Advice for portrait lenses

Started Mar 14, 2014 | Discussions thread
Michael Benveniste
Michael Benveniste Veteran Member • Posts: 3,610
Re: Advice for portrait lenses

sapralot wrote:

85mm: I currently own a Nikon 85/1.8. Would it pay off to exchange it for the G version? (The 85/1.4 G might be a terrific lens, but I'm afraid I can't afford it.) Would it make sense to get 85/1.2 AI?

105/135mm: I love to take head shots with the 85mm mounted to my D90, hence I would prefer 135mm over 105mm. But the Nikon 135/2.0 D is rather high priced and the Zeiss ZF.2 135/2.0 is VERY high priced. Would a Nikon 135/2.8 AI do the job, too? What about the 105/2.8 AI, the 105/1.8 AI?

In general: Is it a good idea to put legacy (AI/S) lenses on a D610? Won't I lose a lot of it's value?

Hi. My name is Mike and I'm a portrait lens addict. Here are a few brief comments in addition to the advise you've received so far.

  • Nikon never made an 85mm f/1.2 AI. I suggest sticking with your 85mm f/1.8 until you see what it can and can't do on your new body. Personally, I've never felt the need for an f/1.4 portrait lens, but your style and preferences may be different.
  • A legacy lens which no one has mentioned yet in this thread is the 75-150 f/3.5 Series E. While it was sold as a consumer lens, it's been a cult favorite as a portrait zoom for a long time and with good reason. While it doesn't allow you to limit depth of field as much as a prime, and it will develop zoom creep with wear, it's an inexpensive way to explore various portrait lengths and still get great results.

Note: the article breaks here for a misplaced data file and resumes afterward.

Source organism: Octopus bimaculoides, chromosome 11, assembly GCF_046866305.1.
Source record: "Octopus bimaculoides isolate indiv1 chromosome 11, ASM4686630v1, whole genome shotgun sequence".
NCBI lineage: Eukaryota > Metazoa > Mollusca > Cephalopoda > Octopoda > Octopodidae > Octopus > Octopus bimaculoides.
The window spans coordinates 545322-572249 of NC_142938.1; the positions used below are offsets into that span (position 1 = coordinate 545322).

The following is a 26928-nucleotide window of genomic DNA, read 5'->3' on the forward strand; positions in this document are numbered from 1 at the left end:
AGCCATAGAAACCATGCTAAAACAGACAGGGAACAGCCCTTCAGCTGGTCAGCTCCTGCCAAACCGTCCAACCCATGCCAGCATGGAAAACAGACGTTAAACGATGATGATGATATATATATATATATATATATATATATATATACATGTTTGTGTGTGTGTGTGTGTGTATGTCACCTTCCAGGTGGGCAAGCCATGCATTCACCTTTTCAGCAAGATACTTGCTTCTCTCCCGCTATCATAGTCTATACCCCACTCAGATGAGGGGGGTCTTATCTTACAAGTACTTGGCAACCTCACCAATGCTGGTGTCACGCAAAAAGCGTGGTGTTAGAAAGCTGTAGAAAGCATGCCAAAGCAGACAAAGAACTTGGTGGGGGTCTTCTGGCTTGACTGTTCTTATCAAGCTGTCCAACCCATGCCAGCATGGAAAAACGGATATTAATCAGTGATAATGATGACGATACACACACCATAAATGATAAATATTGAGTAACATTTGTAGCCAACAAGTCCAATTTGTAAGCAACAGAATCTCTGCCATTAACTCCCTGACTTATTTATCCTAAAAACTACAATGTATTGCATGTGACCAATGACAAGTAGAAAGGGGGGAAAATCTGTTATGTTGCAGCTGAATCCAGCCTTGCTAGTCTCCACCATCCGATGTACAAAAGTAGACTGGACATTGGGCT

• You'll often read that a macro lens is "too sharp for portraiture." Personally, I don't agree, but because macro lenses use so much of their focus throw in the close-focus range, focus can be "twitchy" in the portrait range. This makes them slower to work with than a non-macro portrait lens. Also, while I feel both my Tokina 90mm f/2.5 and Nikon 105mm VR macro lenses have pretty nice bokeh, I was less impressed with my results on film from the 105mm f/2.8 AI-s Micro.
  • The 80-200mm f/2.8 can produce great results, as can the 70-200mm f/2.8 VR-II. But I prefer to avoid using them in that role due to their weight/inertia and overall handling. I've also had a few subjects seem to get intimidated by the sheer size of this thing pointing at them, resulting in visible tension in the shot.
  • When it comes to improving one's portraiture, lighting, make-up and rapport with the subject is more important than MTF charts or other measures of lens "IQ."
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